Products that showcase why concrete is the trending design material

Concrete, the solid manufacturing material has poorly been grouped together with bulky structures, construction work, and other not-so-delicate uses. Bring to the mix modern-day manufacturing techniques which have taken the poor man’s concrete, transformed and elevated it to a high-class material that lets you form delicate, even tiny parts with it. Products made with concrete bring to them an element of surprise and wonder as people take a while to associate the beautifully designed object in front of them to the material they have traditionally known, making it a favorite of the modern designer. See to believe, the list includes a watch made from concrete, an elegant chess set to speakers and even lights designed to portray concrete in a manner you have never seen before!

The Fortify chess set celebrates concrete and its contribution to civilization by using it in the aptest game possible, chess by Daniel Skoták.

Ghost Flowerpots by Studio Iludi.

The Concretus Speaker uses concrete as a material with imperfections, but it contributes to a larger sense of aesthetics, making each product unique in a way because each speaker has a different surface finish, different air-bubbles in different places by Gražina Bočkutė.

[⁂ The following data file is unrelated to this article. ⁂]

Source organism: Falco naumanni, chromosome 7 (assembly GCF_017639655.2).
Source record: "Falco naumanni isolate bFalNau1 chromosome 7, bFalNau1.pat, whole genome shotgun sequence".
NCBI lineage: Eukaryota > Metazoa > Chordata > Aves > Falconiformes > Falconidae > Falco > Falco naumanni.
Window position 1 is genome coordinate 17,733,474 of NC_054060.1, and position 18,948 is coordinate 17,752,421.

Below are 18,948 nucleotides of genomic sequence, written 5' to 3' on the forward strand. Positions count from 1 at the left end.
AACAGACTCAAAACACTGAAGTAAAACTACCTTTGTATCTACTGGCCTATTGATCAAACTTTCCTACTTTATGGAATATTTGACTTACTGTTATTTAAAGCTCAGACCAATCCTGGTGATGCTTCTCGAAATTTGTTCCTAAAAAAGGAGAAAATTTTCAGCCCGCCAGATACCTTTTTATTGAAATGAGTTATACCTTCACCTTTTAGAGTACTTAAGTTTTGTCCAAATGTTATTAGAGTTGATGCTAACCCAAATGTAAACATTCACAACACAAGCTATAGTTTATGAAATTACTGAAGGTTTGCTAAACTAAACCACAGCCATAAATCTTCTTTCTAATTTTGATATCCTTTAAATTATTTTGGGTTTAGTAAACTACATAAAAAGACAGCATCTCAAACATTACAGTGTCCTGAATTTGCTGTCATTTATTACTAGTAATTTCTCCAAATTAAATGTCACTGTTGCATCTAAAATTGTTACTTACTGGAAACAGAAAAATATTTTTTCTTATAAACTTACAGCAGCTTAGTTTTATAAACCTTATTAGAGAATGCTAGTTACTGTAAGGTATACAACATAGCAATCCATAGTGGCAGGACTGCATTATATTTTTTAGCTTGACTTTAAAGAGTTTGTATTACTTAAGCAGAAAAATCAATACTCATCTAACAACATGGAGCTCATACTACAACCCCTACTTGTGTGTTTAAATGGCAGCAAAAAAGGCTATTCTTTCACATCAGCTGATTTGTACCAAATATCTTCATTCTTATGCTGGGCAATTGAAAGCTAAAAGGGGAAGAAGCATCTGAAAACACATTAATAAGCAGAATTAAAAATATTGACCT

Open space is a lighting collection from French designer MorganeTschiember, which plays with shape, form, and light.

A concrete patch in the hardwood floor for those snowy boots and muddy sneakers by Matt Gibson of Gibson Carpentry.

HexaSeat by Pouya Hosseinzadeh for Enison Co.

The 4th Dimension Watch was born from a fascination with contemporary architecture and design with a spiral staircase immediately stands out as a visual connecting point between 2 separate dimensions by 22 Design Studio.

Vista Concrete side table by Benton Fusion.

Concrete Key Holder with hidden magnets by Alexander Wilhelm of Betolz.

The minimal yet surprisingly elegant Oval concrete washbasin by Gravelli Design.

‘Basso shelf system’ is a modular shelf consisting of three different basic elements created by the Austrian designer Thomas Feichtner. The design is a modular shelf system consisting of three different basic elements. Stacked one upon or next to the other these cubes are fixed with simple round pegs. “Basso” works inside as well as outside and could be used for books or ring binders or as a shelf for wine bottles or firewood.

Enchanting Hotel Designs you want to chart your travel plans around

Hotels have often been the means to an end, a place to stash your luggage and crash through the night while you explore the vibrant surroundings. But that changes with these designs… Each of these designs is a unique space that speaks to its surroundings, by allowing you to break free from the world and escape to the almost-mythical beauty they represent. Providing heritage experiences of living in a restored Geisha house to the thrilling view of the London skyline with a 360-degree infinity pool, there is a hotel here that will inspire your wanderlust!